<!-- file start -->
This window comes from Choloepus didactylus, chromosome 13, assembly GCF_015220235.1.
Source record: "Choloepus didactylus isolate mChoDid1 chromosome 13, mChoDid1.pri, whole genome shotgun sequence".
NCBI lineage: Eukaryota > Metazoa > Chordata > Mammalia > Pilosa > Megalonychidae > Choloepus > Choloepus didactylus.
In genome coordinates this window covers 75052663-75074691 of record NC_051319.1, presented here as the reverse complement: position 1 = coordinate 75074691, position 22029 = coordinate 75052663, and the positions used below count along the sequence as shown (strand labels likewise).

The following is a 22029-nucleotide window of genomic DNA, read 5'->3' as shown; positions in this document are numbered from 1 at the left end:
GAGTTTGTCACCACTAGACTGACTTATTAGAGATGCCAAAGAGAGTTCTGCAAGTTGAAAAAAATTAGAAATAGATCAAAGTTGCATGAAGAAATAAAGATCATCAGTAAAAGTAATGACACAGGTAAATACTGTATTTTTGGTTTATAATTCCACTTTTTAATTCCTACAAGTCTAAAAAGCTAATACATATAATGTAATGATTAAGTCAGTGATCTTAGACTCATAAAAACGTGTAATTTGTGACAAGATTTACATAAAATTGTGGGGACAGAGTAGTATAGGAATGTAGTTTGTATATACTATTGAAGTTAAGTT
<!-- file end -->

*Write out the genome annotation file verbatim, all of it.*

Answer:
This window comes from Choloepus didactylus, chromosome 13, assembly GCF_015220235.1.
Source record: "Choloepus didactylus isolate mChoDid1 chromosome 13, mChoDid1.pri, whole genome shotgun sequence".
NCBI lineage: Eukaryota > Metazoa > Chordata > Mammalia > Pilosa > Megalonychidae > Choloepus > Choloepus didactylus.
In genome coordinates this window covers 75052663-75074691 of record NC_051319.1, presented here as the reverse complement: position 1 = coordinate 75074691, position 22029 = coordinate 75052663, and the positions used below count along the sequence as shown (strand labels likewise).

The following is a 22029-nucleotide window of genomic DNA, read 5'->3' as shown; positions in this document are numbered from 1 at the left end:
GAGTTTGTCACCACTAGACTGACTTATTAGAGATGCCAAAGAGAGTTCTGCAAGTTGAAAAAAATTAGAAATAGATCAAAGTTGCATGAAGAAATAAAGATCATCAGTAAAAGTAATGACACAGGTAAATACTGTATTTTTGGTTTATAATTCCACTTTTTAATTCCTACAAGTCTAAAAAGCTAATACATATAATGTAATGATTAAGTCAGTGATCTTAGACTCATAAAAACGTGTAATTTGTGACAAGATTTACATAAAATTGTGGGGACAGAGTAGTATAGGAATGTAGTTTGTATATACTATTGAAGTTAAGTT